We are taught that the Atonement saves us from Adam's transgression, but I think too often we fail to see that this must logically include the effects of the Fall - which include the random physical, emotional, intellectual, spiritual, etc. "disabilities" with which we each are born. Some people are born with emotional disabilities that, for them, are just as debilitating as any physical or mental disabilities are for others - but we have never said they were more righteous in the pre-existence. By making a special case of someone else's disability, we are, in effect, denying (not making allowances for) our own - and that is a scary, dangerous path.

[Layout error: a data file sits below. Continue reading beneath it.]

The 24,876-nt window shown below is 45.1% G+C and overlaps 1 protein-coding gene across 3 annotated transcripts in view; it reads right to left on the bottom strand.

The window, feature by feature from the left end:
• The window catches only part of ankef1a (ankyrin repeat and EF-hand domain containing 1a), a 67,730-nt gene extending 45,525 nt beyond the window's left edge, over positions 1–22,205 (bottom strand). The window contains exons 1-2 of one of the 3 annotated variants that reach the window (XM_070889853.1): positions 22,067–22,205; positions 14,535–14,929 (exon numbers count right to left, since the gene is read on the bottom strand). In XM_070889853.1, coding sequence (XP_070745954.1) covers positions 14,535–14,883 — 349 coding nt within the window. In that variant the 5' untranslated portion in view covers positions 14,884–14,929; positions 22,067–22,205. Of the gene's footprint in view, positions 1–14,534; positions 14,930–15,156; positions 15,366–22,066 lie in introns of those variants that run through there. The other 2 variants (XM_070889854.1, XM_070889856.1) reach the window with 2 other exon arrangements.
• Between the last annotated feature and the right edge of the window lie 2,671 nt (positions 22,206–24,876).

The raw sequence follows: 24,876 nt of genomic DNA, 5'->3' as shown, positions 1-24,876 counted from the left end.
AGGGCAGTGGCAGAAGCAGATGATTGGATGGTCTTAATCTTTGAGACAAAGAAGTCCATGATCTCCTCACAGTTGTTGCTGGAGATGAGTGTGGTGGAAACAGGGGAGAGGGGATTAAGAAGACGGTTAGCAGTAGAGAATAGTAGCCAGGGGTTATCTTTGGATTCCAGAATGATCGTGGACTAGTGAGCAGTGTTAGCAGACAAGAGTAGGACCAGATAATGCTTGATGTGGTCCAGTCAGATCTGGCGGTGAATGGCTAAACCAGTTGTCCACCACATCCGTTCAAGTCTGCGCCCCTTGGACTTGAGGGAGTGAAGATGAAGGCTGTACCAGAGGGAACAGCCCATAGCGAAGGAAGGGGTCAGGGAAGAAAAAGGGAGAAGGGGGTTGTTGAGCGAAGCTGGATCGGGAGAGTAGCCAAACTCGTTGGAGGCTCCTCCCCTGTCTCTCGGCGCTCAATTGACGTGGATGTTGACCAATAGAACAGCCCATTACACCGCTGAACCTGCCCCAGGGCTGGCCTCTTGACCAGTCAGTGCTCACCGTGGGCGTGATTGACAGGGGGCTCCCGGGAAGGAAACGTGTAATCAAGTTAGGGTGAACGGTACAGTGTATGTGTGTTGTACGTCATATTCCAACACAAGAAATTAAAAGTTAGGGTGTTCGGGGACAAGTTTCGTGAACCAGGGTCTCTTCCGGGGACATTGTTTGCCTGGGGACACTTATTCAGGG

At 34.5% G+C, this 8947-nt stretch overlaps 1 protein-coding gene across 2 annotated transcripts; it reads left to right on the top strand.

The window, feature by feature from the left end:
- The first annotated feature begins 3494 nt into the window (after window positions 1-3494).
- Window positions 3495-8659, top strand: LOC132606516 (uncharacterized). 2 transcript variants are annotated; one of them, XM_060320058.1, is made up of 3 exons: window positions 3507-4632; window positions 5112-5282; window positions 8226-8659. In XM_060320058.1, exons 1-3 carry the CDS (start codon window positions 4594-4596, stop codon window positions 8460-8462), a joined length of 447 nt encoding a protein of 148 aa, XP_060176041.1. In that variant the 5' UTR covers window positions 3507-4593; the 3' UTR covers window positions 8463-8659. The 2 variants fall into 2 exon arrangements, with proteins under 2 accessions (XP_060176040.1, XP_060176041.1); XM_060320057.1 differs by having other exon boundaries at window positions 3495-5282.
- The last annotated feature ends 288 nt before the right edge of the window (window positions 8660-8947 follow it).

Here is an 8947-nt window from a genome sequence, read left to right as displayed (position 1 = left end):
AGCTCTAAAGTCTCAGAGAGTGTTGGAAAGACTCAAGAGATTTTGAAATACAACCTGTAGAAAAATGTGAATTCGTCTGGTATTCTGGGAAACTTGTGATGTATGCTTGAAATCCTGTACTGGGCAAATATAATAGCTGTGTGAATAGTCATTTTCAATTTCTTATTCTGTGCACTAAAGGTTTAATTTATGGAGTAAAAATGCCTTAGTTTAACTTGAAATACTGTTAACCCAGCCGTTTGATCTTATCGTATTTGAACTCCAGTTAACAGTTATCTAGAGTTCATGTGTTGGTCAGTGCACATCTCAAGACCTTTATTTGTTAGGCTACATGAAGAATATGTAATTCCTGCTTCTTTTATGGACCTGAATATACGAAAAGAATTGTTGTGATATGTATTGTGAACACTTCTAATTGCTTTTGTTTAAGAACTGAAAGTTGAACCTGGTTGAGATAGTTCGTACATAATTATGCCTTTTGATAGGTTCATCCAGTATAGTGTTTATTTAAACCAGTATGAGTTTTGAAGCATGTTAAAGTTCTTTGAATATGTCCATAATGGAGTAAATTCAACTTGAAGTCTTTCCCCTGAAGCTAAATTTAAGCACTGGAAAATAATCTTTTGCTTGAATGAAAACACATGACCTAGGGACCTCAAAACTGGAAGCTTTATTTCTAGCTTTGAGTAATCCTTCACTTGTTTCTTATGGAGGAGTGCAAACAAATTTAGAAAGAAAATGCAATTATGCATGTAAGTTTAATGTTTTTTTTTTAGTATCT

In my opinion, we simply need to stop separating people based on biological attributes that are beyond their control (and that we are told are covered by the Atonement) and start seeing and treating them all as equals (because of the power of the Atonement). This means we stop elevating some and not elevating others - that we accept all as fundamentally flawed in some way, but possessing the same eternal potential. That is not a "natural" reaction, and it is not easy, but it's what I believe the Gospel teaches.
David Marshall Stuart: Experiences of an Elder (Part 5)
44 minutes ago